"Now is not the time to raise taxes," Archer said. He blamed Congress for doing nothing and creating uncertainty in the business world, which has led to economic problems. Archer believes businesses want to hire, but are afraid to because they don't know what their costs will be in the future. 

"I have my own bill," Loebsack said. His bill would extend tax rates for the middle class for one year, but return to Clinton-era tax rates for those making $250,000 and above. Small business owners and famers would be exempt from the tax hike even if they make more than $250,000. 

Henderson asked Loebsack about the Estate Tax. Loebsack said he would make it 35 percent and keep an exemption at $5 million. He would like to tie the tax to the value of farmland. 

Archer was disappointed that Loebsack's proposal was only good for one year. He believes Congress needs to make more long-term commitments to help provide certainty to businesses who want to plan for the future. 

"These one-year extensions must come to an end," Archer said. 

Candidates were asked about raising the gas tax. Neither candidate supports raising the federal gas tax. 

Lynch asked Loebsack about lowering business tax rates. Loebsack's reply was that things need to be made in America. People are tired of importing, he believes, and there is a lot that can be done to improve the corporate tax rate that may be a hinderance to American companies. 

While Loebsack did not give a specific figure as for what the rate should be, Archer said he would put the figure between 22-23 percent. Archer went on to say that the Democrats had the Presidency and supermajorities in the House and Senate for the first two years of Obama's term. He believes they could have addressed this issue then, but they did not. 

"What is the role of government?" was the next question posed by Henderson. 

"My job is not to create jobs," Archer said. "My job is to create the environment that encourages investment and job creation." This can be done by providing investors with certainty, Archer said.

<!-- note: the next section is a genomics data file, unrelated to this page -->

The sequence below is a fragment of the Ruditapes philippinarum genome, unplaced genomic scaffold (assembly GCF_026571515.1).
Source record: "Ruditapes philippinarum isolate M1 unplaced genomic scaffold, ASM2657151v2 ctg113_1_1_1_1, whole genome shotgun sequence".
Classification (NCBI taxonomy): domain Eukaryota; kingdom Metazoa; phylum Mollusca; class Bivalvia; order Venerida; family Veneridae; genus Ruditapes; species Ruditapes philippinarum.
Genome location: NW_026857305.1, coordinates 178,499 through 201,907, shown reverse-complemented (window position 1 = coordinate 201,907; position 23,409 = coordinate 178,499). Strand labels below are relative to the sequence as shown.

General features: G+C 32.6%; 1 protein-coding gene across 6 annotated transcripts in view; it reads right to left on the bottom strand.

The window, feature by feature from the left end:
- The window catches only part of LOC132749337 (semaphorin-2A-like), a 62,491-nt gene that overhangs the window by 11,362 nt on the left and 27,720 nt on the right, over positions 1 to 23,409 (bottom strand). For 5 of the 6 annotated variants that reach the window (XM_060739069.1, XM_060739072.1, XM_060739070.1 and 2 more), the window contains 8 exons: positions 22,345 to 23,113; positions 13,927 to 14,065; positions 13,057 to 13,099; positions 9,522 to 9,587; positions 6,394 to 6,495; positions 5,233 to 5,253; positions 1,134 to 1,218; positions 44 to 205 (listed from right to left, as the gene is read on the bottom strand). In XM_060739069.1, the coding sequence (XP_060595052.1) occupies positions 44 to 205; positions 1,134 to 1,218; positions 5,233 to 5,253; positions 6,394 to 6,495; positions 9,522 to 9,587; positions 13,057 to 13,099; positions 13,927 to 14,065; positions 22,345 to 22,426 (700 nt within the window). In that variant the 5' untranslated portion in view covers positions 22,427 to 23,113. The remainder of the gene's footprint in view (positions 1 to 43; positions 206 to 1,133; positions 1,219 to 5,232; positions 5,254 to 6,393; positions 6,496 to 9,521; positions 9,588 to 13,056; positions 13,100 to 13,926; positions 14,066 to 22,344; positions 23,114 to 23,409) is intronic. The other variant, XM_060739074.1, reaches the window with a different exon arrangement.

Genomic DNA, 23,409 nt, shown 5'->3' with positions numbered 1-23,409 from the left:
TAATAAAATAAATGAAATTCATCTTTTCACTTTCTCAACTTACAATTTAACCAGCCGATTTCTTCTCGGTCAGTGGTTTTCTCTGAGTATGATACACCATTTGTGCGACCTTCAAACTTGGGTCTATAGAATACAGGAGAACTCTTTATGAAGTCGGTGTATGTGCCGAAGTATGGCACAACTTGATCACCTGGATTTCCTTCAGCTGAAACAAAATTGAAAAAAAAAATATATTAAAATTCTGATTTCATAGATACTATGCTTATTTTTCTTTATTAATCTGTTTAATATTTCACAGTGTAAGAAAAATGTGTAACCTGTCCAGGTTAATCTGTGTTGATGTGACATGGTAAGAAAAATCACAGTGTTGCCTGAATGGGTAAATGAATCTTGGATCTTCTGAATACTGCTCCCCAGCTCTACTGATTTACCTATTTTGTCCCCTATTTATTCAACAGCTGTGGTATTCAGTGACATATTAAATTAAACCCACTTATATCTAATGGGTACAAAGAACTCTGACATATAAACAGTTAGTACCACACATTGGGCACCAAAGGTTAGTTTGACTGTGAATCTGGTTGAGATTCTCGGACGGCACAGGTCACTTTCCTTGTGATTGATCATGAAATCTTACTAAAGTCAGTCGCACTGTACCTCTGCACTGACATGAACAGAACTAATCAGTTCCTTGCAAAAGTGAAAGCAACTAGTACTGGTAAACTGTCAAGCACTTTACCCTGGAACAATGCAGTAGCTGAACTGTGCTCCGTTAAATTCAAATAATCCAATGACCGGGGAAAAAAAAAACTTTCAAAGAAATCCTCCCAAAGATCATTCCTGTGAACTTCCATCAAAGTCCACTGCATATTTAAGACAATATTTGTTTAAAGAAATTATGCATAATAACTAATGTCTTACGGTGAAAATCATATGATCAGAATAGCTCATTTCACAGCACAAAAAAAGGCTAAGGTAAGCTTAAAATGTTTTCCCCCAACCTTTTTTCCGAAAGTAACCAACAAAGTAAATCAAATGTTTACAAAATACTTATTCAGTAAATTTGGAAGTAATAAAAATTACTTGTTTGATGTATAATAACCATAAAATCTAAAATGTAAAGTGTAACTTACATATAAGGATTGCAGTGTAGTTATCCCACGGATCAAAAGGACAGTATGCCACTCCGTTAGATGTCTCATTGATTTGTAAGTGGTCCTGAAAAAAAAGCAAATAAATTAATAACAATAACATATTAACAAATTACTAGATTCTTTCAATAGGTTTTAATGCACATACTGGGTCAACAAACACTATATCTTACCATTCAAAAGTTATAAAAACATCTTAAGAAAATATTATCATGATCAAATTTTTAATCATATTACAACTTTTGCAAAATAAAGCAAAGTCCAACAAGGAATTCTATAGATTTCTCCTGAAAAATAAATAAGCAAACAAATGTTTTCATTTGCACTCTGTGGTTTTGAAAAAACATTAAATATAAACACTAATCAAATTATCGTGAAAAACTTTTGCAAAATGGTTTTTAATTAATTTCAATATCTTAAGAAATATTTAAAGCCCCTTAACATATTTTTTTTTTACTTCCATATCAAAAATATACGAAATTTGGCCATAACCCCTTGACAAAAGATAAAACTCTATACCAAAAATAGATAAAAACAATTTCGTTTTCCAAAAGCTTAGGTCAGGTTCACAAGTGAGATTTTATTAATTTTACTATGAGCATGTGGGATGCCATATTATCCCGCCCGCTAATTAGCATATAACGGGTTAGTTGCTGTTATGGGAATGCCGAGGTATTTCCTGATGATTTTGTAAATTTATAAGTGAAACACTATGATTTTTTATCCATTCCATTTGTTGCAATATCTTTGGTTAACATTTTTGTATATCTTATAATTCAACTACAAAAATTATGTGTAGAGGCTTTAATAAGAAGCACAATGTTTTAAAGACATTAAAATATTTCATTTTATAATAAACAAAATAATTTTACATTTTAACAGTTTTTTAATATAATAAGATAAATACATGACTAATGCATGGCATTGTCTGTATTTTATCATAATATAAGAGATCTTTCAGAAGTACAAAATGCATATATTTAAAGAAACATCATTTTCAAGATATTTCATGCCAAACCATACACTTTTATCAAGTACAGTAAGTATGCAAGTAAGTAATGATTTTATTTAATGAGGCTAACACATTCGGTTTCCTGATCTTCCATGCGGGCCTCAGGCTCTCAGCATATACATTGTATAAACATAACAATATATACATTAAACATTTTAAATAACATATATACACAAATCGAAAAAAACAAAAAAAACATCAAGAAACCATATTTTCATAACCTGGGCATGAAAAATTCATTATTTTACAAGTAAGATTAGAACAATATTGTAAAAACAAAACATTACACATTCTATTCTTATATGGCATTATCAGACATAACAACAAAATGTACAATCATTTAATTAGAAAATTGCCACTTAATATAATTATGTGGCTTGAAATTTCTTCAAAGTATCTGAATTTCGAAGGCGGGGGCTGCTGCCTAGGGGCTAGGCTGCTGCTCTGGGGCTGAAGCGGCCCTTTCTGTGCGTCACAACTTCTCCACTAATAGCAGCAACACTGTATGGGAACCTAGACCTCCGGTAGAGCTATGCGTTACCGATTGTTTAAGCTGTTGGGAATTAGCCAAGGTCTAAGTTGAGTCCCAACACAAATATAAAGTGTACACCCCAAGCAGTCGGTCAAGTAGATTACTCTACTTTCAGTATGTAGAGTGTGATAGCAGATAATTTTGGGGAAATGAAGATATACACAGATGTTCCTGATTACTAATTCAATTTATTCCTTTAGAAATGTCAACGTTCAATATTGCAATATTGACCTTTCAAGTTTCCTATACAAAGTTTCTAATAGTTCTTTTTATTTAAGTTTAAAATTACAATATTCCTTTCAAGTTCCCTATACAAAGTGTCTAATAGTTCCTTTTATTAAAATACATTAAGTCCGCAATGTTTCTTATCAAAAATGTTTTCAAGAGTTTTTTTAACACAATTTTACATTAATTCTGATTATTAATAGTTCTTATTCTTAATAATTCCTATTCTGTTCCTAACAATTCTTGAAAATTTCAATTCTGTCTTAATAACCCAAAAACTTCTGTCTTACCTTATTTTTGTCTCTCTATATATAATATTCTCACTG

Borg asked him how he would work to provide certainty. Archer said it would begin with a strategic energy policy and setting benchmarks. 

Loebsack said he agreed with Archer on much of this and that the "fiscal cliff" should be avoided. 

"I would love to see a farm bill passed," Loebsack said. He plans to work across the aisle, think rationally and work together. 

"I have a proven ability to do it," Loebsack said. 

Iran was the next subject addressed.

"We never should have been in Iraq in the first place," Loebsack said. He added that it is time to bring all of America's troops home from Afghanistan as well. "We've got a lot of other threats." 

Loebsack has served on the Armed Services Committee and he believes the mission was accomplished in Afghanistan. Borg asked him about preventing Iran from getting a nuclear weapon. Loebsack said he is willing to keep the "military option" on the table. 

Archer criticized Loebsack for supporting "an artificial timetable" for withdrawal from Afghanistan. He would base his military decisions on the advice of generals and commanders on the ground. His commentary included accusing Loebsack of being in front of the President's timetable, when Loebsack said he wanted troops out in 2013, instead of 2014 as the President has said. Henderson then told Archer that his fellow Republican, Tom Latham, said that he would like to bring all of the troops home "tomorrow." Archer said he did not have the best information, but he would listen to military leaders. 

The candidates were asked what they would do if Israel, America's closest ally in the region, chose to attack Iran.

Loebsack refused to engage in the hypothetical, but said he supports Israel and its ability to choose its own course.

"They have to make their own decisions," Loebsack said. He is more interested in looking out for America. 

Archer said that if Iran has a nuclear weapon, America needs to back its closest ally.

"We must stand with our closest ally and engage in that process," Archer said. 

Loebsack and Archer were asked if the repeal of "don't ask, don't tell" was working. Loebsack believes it is. Archer again said he would base his opinion on whether or not military leaders felt it was working. 

"We must listen to our subject matter experts," Archer said. 

Immigration is one area in which Archer feels the federal government has understated its authority, though he does not believe American troops should be stationed at the border with Mexico. He is also not in favor of mass deportation. 

Loebsack said he voted to improve border security, but the real problem with immigration, as he sees it, is employers who hire and exploit those here illegally. He believes the key is to crack down on employers who knowingly hire illegal immigrants. Loebsack also supports measures to grant legal resident status to those immigrants who have fought in the military.